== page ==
Offshore Software Development Best Practices
The overall impression of offshore software development or outsourced software development is sometimes less than positive. The business world – in any part of the globe – is always looking for ways to reduce their operational expenses. On the other hand, skilled experts who like to do great work are always looking for new opportunities. One of the more recent, and more successful, exercises in outsourcing has been with outsourced IT. This is where companies outsource the management and maintenance of their information technology infrastructure to experts who happen to work remotely. It's important to understand that offshore software development – when implemented with well-defined best practices and accountability – can also go very well.
To ensure the success of any offshore software development project, there are best practices that can help. Some of the most useful steps are described in this article.
- Start with a smaller project first. Outsourcing all of the software development your company needs right off the bat is not the best way to develop a relationship and working terms with your offshore software development team. Sure, you can continue to think big about the members of your local and remote teams.
- Get early feedback from your employees as the first users. As the business owner, you aren't the only one involved in this relationship: your employees will likely be using the software developed by the offshore software development team too, and they'll likely have opinions about how well it works and how its use affects their work day. Gaining their input from the start is a great way to ensure that the software is usable and useful. Plus, it will give your insight into how well the software development team takes criticism and what they do with that information. If they make useful changes that improve the software – that's great! If they don't do something with the information your team is providing, you've got a problem. Of course, because you started off with a smaller project, you aren't into the effort for too much.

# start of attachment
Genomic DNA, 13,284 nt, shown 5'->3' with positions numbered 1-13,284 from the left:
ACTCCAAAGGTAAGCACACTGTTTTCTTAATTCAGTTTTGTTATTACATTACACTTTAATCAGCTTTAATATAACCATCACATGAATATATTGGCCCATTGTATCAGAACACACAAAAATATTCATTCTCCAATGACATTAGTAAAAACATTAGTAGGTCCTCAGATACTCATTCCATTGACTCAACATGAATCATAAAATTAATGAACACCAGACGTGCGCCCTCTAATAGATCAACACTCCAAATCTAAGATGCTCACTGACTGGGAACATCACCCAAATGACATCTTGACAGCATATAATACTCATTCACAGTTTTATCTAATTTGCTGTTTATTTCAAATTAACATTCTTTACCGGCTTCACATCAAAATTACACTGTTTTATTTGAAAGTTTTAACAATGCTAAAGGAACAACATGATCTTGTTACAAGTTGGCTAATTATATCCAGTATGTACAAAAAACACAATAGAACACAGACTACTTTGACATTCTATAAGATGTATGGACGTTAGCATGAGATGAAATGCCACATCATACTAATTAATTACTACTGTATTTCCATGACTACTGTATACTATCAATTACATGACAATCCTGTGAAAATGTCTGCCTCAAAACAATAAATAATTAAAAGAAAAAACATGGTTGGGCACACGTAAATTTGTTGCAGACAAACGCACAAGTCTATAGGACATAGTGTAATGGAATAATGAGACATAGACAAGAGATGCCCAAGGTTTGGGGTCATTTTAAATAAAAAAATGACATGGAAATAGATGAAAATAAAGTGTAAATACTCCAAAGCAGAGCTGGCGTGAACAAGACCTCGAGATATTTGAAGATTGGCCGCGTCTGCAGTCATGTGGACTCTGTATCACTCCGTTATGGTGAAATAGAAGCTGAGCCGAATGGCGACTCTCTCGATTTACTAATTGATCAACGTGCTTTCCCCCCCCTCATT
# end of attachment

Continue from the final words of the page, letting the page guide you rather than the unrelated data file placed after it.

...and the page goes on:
- Work to develop the relationship. Hey, no one likes to work for someone who doesn't care about them, and we've all been in that position. It may seem like small talk and beneath you, but it's important. So, take the time to share your business vision and ask about theirs as well. Business owners and software development managers can go a long way toward understanding each other and providing support if they have a better understanding of each other’s' intent and needs.
- Look out for warning signals and address them immediately. Results don't happen overnight, but if the delivery plan you and your offshore software development team have agreed to goes awry, address it immediately. Often, it's just a case of misinterpreted communication, but letting it fester does neither side any real good. There may be issues of misunderstood expectations, lack of understanding in the plan, even issues with resources, but you won't know until you address them. If smaller benchmarks go by without a word and there is a 'so what' kind of attitude from your software development and website development team, that's a big warning sign that their resources are not fully invested in your project. Again, and not to beat this drum too much, because you started with a smaller project, you are less invested than you might have been.